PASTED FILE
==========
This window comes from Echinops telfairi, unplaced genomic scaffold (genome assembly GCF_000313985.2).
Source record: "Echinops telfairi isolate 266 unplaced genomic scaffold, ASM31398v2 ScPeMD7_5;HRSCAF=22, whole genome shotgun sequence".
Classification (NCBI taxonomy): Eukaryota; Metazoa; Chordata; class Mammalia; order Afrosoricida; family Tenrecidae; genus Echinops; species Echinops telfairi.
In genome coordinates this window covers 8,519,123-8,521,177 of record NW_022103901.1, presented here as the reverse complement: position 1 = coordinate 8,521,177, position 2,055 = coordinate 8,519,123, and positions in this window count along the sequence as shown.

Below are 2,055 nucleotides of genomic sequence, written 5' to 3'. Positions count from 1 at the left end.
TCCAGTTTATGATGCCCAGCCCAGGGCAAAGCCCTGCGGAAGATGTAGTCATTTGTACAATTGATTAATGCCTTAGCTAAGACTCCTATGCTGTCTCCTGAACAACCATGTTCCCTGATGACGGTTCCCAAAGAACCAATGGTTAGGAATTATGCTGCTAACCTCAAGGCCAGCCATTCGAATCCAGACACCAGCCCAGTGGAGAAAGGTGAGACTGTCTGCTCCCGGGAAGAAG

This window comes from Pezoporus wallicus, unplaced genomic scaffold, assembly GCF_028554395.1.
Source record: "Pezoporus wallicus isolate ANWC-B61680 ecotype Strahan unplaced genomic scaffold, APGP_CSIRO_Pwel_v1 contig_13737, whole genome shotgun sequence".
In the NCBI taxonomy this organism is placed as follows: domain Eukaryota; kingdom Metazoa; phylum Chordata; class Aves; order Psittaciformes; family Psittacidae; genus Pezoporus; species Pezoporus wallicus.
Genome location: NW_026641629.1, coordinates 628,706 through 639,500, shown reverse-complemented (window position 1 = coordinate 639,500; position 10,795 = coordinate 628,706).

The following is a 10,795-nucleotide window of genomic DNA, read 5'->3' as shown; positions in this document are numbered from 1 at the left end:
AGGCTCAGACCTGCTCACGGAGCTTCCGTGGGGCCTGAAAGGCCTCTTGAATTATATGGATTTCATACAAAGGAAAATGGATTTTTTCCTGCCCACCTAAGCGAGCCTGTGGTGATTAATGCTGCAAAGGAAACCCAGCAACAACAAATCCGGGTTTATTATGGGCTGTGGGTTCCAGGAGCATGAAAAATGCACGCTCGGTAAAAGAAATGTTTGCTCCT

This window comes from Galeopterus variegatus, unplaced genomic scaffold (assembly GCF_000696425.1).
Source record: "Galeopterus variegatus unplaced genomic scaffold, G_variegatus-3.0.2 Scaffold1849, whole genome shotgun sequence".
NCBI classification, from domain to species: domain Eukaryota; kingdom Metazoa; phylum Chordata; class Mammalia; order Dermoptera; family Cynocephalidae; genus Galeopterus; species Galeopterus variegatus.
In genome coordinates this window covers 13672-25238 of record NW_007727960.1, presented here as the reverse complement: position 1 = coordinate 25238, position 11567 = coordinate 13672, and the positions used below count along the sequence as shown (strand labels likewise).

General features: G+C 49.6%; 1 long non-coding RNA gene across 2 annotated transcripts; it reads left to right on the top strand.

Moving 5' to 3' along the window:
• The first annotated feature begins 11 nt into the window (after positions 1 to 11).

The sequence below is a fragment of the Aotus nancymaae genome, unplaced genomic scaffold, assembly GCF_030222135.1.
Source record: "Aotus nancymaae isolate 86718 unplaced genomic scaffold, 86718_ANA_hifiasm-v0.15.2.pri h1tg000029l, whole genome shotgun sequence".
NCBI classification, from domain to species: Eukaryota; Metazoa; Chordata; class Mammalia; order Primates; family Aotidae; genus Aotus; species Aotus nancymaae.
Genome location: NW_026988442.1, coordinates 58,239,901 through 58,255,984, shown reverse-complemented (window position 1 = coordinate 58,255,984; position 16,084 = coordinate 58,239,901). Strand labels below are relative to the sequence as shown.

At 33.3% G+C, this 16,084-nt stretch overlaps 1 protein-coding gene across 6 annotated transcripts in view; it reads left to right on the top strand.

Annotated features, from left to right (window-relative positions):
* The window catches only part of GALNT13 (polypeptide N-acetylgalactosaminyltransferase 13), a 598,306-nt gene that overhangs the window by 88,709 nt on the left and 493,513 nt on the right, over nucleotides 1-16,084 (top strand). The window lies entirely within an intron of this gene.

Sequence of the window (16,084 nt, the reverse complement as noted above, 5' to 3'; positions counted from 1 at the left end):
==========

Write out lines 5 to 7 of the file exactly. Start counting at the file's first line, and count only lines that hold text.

Below are 2,055 nucleotides of genomic sequence, written 5' to 3'. Positions count from 1 at the left end.
TCCAGTTTATGATGCCCAGCCCAGGGCAAAGCCCTGCGGAAGATGTAGTCATTTGTACAATTGATTAATGCCTTAGCTAAGACTCCTATGCTGTCTCCTGAACAACCATGTTCCCTGATGACGGTTCCCAAAGAACCAATGGTTAGGAATTATGCTGCTAACCTCAAGGCCAGCCATTCGAATCCAGACACCAGCCCAGTGGAGAAAGGTGAGACTGTCTGCTCCCGGGAAGAAG

This window comes from Pezoporus wallicus, unplaced genomic scaffold, assembly GCF_028554395.1.